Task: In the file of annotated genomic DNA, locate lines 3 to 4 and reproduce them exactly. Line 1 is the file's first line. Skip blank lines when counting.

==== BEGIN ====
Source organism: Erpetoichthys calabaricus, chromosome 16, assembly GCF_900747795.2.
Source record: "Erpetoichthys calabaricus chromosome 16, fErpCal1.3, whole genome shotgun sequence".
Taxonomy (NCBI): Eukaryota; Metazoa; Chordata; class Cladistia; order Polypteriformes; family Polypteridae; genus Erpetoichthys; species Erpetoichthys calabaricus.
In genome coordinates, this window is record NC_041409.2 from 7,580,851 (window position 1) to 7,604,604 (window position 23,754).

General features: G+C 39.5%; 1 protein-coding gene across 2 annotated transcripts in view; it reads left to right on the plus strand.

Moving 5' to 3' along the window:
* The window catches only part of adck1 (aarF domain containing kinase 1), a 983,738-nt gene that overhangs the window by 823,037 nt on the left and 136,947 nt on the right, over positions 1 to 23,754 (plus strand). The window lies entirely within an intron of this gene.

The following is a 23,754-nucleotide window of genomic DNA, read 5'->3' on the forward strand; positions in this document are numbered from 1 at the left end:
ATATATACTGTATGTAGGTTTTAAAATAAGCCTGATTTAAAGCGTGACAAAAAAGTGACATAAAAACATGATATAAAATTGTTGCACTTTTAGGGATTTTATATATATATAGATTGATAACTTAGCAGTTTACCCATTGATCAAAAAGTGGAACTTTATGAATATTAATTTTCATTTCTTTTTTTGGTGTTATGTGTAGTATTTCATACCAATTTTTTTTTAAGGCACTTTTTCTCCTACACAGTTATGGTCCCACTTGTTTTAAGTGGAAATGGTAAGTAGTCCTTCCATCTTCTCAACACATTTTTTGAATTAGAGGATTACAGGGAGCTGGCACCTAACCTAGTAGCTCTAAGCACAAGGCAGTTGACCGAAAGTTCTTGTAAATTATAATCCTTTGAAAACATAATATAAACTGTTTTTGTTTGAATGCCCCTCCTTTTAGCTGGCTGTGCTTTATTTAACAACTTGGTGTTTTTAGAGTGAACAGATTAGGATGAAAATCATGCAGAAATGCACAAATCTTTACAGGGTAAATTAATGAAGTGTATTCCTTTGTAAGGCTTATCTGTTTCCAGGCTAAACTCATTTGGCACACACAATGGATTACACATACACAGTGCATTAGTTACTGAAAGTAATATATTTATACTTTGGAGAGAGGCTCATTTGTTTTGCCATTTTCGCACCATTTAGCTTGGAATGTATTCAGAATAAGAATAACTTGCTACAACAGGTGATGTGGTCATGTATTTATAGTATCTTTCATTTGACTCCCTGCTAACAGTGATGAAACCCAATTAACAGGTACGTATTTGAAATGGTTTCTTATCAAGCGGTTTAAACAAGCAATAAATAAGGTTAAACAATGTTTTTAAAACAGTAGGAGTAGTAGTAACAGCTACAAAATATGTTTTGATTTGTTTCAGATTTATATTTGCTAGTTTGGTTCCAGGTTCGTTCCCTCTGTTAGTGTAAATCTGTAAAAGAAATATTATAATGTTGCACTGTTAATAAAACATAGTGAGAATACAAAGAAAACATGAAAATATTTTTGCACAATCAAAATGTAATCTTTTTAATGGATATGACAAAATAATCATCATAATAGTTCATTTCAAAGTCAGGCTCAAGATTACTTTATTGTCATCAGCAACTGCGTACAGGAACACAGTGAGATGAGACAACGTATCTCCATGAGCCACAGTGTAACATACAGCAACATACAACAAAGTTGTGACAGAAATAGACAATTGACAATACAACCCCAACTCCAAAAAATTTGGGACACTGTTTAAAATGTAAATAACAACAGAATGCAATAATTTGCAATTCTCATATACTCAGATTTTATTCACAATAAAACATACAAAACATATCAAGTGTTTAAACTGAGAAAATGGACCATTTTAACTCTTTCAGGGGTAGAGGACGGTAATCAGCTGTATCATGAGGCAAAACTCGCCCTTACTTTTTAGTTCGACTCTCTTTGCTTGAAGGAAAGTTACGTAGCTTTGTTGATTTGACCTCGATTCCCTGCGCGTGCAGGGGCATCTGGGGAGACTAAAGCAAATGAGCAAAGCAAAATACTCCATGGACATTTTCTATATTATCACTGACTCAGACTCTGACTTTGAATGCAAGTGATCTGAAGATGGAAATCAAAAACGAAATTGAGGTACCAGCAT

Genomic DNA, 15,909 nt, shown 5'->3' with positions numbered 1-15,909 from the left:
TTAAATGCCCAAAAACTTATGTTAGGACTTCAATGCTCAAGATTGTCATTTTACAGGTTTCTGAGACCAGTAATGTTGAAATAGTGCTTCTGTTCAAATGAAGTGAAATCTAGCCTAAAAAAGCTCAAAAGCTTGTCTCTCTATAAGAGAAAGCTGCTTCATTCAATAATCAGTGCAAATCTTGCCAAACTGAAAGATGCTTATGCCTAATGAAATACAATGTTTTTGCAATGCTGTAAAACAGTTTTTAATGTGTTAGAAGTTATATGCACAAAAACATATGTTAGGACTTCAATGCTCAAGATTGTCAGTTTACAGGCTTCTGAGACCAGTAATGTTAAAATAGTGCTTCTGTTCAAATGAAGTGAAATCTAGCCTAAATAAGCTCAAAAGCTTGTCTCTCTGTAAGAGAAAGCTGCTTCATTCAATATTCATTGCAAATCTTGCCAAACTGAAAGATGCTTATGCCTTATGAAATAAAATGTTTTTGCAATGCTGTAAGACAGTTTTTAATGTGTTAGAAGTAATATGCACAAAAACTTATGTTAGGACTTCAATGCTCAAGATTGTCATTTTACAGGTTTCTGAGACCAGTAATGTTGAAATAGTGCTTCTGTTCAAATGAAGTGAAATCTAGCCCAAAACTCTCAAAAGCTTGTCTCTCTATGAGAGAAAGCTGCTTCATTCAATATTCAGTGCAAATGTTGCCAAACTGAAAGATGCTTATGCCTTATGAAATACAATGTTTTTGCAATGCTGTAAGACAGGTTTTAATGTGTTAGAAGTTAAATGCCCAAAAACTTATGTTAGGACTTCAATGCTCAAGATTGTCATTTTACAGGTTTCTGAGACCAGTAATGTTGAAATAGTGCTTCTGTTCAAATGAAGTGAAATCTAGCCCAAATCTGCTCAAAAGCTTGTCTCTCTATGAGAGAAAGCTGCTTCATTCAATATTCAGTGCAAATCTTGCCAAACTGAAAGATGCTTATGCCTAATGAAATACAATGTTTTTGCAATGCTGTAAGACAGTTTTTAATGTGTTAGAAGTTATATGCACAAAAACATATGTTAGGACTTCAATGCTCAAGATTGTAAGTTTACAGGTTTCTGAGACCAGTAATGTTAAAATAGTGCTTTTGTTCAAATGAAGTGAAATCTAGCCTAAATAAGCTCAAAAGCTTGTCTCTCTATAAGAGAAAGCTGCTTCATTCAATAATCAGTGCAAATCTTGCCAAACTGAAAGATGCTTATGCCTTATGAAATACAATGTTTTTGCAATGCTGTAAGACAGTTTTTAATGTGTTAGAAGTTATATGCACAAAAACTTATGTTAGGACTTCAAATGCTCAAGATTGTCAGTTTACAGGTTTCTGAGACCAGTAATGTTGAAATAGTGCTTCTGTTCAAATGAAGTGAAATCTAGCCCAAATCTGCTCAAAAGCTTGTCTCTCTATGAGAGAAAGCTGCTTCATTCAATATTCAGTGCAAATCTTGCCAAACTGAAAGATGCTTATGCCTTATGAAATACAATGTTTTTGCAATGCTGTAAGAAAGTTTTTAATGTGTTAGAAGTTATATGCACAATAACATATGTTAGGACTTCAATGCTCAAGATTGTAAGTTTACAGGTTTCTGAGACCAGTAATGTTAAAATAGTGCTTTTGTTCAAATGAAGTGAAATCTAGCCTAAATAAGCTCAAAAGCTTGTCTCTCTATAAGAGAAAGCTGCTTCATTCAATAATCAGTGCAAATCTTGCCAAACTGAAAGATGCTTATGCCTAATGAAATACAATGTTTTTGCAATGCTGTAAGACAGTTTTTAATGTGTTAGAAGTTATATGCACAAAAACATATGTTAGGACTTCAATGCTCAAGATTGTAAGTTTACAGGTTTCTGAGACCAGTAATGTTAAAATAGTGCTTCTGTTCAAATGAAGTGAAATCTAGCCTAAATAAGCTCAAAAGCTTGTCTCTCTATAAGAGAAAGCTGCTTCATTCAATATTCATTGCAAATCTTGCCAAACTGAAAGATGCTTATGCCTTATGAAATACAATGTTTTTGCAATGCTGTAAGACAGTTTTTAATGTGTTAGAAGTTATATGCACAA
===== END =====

Taxonomy (NCBI): Eukaryota; Metazoa; Chordata; class Cladistia; order Polypteriformes; family Polypteridae; genus Erpetoichthys; species Erpetoichthys calabaricus.
In genome coordinates, this window is record NC_041409.2 from 7,580,851 (window position 1) to 7,604,604 (window position 23,754).